Man’s Best Friend – For Real

I have never, during my travels, seen so many dogs as I did in Bhutan. And definitely never dogs that well kept. They were everywhere, and they were all quite lovely. Our guide, Rinzen, told us that a dog chooses a door – a house – to which it will return and wait for food every day. And they are fed. With joy.

Here are some of all those that I met, and something of their tasks…named by me…

In Thimpu, we had a hotel with a view – of dogs. There was a construction site outside our window, and some dogs had made it their home. Here is, in short, their story with us.

There is rabies in the country, but mostly on the border to India in the southern part of Bhutan. Thousands of dogs have been vaccinated, and there are many sterilized as well. The government is dealing with it in a constructive and loving way.

Bhutan had many special dogs…but a couple of them more special than the others.

We had lunch at a farmstead one day – an interesting experience and very good food. Then, when we were about to leave, I saw a beautiful dog standing in the garden, looking at me. I lifted my camera slowly while talking to him. But no, he shied away and tried to hide around the corner. I kept talking in a soft voice.

Finally – when I had given up on a photo – he came out on the road to our car, went straight up to me and let me pat him on the head and on the back – touching his thick, shining coat. Surely you can understand from his gentle eyes how sweet he was.

Then he slowly turned around and walked away.






23 reaktioner på ”Man’s Best Friend – For Real

  1. Pingback: Thursday Thoughts – The End of the Journey | Leya

  2. They all look so content. I wonder what their diet is? How much meat they get? Their diet, whatever it is, suits them. How lovely to have such a special time with the last dog in your photos.

    • Leftovers could be anything. When we had lunch in a tent after hiking, the waiting dogs got all the leftovers- red rice, chicken and vegetables. They even ate chili – which is food here, not spices.
      Yes, the last dog was a farmer’s dog, so he was in excellent shape. Gentle, like all Bhutanese people we met.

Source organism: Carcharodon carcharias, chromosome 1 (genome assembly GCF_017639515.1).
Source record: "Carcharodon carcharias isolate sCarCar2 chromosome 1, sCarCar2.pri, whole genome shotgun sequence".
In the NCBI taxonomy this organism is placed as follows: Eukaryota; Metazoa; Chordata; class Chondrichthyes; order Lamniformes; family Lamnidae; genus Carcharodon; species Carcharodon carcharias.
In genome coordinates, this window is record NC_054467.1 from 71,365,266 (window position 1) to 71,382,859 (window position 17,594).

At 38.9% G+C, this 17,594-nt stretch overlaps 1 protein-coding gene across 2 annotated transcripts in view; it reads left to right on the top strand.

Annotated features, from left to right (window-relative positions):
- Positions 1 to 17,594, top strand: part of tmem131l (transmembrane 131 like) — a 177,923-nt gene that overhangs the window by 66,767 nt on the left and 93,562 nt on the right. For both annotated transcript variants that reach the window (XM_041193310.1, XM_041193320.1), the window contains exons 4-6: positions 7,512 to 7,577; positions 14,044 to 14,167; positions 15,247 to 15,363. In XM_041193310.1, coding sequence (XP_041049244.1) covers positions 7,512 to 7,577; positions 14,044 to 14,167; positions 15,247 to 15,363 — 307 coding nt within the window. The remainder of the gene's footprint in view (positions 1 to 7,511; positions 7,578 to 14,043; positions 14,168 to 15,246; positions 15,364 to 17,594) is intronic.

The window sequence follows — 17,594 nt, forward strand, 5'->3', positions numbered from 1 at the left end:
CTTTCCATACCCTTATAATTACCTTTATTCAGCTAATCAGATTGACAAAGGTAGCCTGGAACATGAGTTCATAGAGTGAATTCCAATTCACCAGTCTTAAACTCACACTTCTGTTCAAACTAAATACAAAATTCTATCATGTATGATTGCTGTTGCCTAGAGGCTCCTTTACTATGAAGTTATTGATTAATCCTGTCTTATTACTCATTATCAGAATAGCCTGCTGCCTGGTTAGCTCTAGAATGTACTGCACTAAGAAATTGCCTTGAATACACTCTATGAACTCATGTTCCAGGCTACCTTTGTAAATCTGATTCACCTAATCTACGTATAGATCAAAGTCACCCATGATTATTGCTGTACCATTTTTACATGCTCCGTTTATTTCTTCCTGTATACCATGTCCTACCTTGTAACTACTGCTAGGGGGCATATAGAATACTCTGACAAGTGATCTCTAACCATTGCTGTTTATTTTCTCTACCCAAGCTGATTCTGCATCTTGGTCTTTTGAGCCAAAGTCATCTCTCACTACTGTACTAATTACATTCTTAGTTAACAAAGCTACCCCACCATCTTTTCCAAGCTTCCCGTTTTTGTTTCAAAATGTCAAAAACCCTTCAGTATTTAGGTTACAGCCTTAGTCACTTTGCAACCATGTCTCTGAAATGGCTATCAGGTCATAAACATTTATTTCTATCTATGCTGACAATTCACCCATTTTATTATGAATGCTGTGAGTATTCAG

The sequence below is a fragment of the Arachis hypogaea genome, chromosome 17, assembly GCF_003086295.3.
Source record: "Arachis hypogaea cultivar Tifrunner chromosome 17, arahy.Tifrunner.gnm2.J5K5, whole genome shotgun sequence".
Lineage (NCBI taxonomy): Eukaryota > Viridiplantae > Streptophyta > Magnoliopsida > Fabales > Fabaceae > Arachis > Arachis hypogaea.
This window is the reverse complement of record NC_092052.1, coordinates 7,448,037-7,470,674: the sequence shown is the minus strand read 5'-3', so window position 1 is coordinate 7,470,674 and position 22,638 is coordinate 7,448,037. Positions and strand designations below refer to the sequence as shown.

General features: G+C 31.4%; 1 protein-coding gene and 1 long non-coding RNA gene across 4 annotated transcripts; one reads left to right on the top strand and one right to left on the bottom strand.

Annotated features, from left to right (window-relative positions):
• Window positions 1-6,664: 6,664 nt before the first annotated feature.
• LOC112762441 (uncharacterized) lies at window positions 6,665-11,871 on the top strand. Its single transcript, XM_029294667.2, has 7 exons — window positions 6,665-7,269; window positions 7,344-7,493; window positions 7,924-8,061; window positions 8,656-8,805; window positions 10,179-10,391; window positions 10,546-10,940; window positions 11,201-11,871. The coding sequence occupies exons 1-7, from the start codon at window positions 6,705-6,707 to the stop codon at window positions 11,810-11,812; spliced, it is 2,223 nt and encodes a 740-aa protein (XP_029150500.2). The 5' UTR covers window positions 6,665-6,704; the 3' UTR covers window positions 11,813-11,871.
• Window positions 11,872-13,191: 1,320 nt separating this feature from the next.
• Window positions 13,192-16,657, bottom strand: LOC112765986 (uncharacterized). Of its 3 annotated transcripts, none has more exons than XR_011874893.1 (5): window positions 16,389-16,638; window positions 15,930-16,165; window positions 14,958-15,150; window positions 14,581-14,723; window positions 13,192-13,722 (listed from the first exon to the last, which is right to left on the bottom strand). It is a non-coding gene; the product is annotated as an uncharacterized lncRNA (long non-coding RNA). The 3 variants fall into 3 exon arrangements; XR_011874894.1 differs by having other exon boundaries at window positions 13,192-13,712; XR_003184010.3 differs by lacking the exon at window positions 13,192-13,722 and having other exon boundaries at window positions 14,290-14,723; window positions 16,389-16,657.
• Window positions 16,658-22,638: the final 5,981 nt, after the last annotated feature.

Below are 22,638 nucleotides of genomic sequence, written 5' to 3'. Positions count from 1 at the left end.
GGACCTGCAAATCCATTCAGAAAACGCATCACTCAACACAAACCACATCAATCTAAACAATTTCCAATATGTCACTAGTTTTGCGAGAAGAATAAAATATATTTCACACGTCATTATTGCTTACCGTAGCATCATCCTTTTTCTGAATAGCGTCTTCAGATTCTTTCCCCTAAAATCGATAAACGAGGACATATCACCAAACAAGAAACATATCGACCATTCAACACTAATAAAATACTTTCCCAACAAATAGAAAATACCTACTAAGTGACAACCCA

3. En väldigt fint gjord dokumentation om hundlivet i Bhutan. Känns lite gripande med alla dessa vildhundar men de verkar ändå ha det bra, tack vare att människorna där accepterar dem, ger dem mat och kanske även omvårdnad. Bilderna är helt fantastiska, den övre hur bra som helst och den på den blyga så söt. Intressant att få en inblick i traditioner och vardag från en helt annan kultur än den den vi lever i.

    • No, not a leash in sight. I was very surprised to see two pups in Thimpu on a read leash. According to the guide this could only have happened in Thimpu…

  4. Thank you for sharing these beautiful images Ann-Christine, it is so heart-warming to see these dogs. They look well fed, well cared for and completely at ease with the world around them :o) xxx

    • Thank you – they were. I am not exaggerating if I say we saw several hundreds of dogs – and only two of them looked thin and in not so good condition.
      Only one incident happened during a mountain hike – a male tourist threw a stick at a dog and I went furious and told him off. A Bhutanese would never have tried to hurt a dog. I guess this person came from a country with not so good traditions, or he might even be afraid of passing the dog who quietly lay on the path.

      • It is sad when that happens, we saw a lot of that behaviour in the Lake District, usually by people who came from countries with a high incidence of rabies.

      • You are right there. Frightened people do stupid things even if they do not have to. It is not easy to learn the differences in other countries.

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